7. Are you worn out yet? Does your brain need some ice? Or maybe more likely, you might be asleep or in a trance by now.

  8. Wake-up! It's time to fiddle with some values! If none of this makes sense, then just go crazy with modifying values randomly -- and after each set of changes -- try painting in the scene, and see the result!

  9. Is it getting more fun yet? Keep on doing this - and eventually you'll create an effect that you like.

  10. Ok -- backing up now -- you can do just something simple now with us.

  11. Reselect the "Dirt Road Brush", and then open up "Altitude Layer 0", and then open up "Layers 1" (the Grass Layer). We want to make this dirt road "more grassy". (who likes all that dirt anyways?)

  12. Change the Strength of this layer up to 500%, which will make it overpower the Dirt in some places (anywhere the slope is > 1 degree).

  13. Now paint with it, and see much of your dirt turn to Grass.

  14. Play with more settings until you achieve the right result, to match your tastes.




Land Cover Tutorial: Adding Vegetation (Trees, Plants, Grass), Rocks, and Objects via Brushes and Procedural Generation

Additional Documenation Related to Land Cover:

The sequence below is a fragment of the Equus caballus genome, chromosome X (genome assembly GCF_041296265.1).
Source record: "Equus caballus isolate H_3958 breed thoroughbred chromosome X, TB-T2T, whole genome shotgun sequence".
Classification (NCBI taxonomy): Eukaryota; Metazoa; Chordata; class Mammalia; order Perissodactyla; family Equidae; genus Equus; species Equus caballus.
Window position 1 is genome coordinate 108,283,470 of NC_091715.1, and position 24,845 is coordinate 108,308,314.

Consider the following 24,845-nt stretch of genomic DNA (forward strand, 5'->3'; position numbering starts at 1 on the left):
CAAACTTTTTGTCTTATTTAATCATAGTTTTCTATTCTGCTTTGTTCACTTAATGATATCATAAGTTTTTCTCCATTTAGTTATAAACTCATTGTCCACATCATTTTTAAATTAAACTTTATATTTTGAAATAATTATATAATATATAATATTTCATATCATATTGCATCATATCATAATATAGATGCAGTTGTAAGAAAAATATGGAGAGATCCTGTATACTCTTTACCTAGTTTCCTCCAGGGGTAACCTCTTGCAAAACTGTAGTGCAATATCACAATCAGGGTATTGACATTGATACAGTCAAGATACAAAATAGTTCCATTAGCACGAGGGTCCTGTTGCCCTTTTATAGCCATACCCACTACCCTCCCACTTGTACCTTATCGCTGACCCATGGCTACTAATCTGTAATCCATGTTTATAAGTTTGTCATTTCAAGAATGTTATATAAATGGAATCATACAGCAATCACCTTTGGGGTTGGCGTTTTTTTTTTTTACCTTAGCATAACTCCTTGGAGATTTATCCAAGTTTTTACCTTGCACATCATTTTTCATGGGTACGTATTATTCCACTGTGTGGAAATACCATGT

1. Trees, Vegetation, and Land Cover - Models and Wind Animation


Step 1. Adding Land Cover

  1. Now it's time to add LandCover to our Mountain Pass Scene.

  2. Click on the "Terrain" tab to top of Scene window, and then click the "LandCover" tab over in the "Terrain Tools" panel. See all the pretty colors?

  3. If you remember when we selected "Create New Scene", we selected to "Add LandCover" which inherited the LandCover from Lost Isle. So we have the same Placement Map.




Step 2. Erasing Land Cover (Clearing a Path)


  1. Notice from the diagram above, how we have LandCover on our new Path. This is not good. We want a clear path.

  2. So before we go further, let's erase this Landcover. Click the "<Erase>" brush from the Terrain Editor panel.

  3. Then LeftClick + Drag to Erase the LandCover from the near ramp we built.



Step 3. Now Let's See our LandCover in Run Mode.